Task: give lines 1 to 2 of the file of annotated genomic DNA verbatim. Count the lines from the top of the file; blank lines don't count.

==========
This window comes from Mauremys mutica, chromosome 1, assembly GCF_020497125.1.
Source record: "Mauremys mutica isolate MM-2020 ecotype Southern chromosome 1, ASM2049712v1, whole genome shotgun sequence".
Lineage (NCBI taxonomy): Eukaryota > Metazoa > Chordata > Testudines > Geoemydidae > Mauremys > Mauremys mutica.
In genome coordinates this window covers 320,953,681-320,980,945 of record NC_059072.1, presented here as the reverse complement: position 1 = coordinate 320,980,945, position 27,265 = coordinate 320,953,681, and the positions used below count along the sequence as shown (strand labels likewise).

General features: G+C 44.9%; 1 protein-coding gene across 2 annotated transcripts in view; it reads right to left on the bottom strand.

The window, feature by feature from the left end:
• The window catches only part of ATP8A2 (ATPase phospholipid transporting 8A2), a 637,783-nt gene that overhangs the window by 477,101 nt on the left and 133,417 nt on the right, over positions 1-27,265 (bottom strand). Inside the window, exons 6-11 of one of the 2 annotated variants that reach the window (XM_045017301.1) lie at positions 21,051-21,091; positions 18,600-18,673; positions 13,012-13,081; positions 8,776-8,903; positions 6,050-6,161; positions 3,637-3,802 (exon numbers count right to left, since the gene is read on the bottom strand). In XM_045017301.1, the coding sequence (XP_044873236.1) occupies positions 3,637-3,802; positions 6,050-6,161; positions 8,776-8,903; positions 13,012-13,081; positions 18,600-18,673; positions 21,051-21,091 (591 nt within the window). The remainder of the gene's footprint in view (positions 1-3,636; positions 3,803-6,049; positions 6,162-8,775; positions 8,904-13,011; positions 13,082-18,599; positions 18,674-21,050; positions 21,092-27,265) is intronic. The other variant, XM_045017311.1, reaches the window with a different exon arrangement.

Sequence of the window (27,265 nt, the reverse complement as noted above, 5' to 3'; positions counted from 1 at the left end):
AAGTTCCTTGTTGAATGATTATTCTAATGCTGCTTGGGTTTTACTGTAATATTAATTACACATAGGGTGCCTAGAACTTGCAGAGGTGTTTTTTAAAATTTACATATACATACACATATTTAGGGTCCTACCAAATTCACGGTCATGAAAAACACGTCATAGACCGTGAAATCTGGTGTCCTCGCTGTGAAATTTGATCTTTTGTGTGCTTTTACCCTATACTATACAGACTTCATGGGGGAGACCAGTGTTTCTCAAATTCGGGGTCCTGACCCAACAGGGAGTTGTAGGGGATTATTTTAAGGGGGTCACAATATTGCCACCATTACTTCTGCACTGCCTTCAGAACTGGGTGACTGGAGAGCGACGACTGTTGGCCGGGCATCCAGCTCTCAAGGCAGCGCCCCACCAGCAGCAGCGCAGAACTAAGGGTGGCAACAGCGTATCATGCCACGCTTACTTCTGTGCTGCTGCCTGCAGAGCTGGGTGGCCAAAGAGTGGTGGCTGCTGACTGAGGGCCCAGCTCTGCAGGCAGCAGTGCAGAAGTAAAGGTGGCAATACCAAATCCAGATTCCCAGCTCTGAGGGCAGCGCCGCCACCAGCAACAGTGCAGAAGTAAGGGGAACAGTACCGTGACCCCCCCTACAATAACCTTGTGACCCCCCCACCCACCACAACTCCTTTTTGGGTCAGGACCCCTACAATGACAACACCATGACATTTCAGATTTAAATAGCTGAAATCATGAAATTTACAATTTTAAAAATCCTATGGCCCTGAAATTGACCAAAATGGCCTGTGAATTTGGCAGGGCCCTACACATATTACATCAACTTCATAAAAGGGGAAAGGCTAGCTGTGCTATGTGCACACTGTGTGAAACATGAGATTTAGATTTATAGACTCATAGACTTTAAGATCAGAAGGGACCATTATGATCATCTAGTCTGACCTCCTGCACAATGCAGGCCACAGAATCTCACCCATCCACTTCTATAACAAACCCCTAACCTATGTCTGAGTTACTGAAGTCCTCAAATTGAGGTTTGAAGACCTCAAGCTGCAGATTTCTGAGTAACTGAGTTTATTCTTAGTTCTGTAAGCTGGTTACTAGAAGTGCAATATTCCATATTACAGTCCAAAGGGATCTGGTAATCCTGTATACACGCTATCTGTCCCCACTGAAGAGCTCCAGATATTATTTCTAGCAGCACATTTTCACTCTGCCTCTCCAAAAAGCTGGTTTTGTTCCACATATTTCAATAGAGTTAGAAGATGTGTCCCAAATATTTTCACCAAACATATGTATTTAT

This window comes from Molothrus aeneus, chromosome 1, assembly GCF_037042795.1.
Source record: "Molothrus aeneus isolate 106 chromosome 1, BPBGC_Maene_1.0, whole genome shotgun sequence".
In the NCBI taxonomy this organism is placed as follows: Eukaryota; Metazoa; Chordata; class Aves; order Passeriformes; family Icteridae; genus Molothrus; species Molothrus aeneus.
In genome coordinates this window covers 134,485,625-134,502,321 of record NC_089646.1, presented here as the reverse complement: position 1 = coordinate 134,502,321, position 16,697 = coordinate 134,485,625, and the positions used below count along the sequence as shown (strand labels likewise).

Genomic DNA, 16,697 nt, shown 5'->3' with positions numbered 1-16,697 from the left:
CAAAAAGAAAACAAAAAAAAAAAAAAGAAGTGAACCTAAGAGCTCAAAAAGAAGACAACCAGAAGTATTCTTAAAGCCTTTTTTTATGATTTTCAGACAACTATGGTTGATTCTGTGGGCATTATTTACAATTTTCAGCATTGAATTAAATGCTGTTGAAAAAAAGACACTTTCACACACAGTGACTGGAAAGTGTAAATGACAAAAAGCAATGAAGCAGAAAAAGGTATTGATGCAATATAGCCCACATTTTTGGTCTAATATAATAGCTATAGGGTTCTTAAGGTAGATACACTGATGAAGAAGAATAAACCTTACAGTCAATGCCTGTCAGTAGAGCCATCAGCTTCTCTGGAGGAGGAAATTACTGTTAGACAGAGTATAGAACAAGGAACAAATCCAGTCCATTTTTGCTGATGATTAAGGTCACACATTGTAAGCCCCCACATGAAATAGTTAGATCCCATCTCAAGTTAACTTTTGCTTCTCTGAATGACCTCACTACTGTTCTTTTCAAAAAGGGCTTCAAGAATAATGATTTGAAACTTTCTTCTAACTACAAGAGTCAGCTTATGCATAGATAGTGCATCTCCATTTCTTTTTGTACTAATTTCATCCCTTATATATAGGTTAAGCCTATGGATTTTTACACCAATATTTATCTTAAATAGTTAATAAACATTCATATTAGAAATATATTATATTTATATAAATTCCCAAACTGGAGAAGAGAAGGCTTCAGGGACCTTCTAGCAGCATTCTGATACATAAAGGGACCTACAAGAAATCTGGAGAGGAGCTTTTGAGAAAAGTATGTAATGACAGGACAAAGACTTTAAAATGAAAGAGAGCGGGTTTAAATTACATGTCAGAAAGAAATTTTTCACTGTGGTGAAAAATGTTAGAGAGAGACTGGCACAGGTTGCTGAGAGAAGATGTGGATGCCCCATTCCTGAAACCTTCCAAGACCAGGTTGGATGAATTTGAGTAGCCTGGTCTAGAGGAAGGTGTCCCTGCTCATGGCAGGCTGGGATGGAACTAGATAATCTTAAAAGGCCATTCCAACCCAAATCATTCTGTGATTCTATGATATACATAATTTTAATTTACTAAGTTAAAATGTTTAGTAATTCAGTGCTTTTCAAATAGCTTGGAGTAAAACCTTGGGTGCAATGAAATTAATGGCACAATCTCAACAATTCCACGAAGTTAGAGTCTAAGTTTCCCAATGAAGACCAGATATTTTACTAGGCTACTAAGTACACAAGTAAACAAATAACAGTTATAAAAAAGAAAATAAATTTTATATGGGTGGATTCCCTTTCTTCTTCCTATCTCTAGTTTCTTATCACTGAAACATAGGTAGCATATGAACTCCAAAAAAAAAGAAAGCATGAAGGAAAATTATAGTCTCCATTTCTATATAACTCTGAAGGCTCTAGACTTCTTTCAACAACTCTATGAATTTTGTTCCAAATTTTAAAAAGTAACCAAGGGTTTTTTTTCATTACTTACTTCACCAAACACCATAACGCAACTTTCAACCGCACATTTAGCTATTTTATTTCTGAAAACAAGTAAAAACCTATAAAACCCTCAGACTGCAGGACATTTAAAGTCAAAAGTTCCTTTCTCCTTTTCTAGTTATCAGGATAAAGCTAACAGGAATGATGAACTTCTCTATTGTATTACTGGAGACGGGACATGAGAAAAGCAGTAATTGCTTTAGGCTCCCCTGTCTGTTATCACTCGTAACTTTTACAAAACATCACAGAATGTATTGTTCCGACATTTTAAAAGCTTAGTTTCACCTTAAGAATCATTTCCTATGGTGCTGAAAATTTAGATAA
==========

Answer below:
This window comes from Mauremys mutica, chromosome 1, assembly GCF_020497125.1.
Source record: "Mauremys mutica isolate MM-2020 ecotype Southern chromosome 1, ASM2049712v1, whole genome shotgun sequence".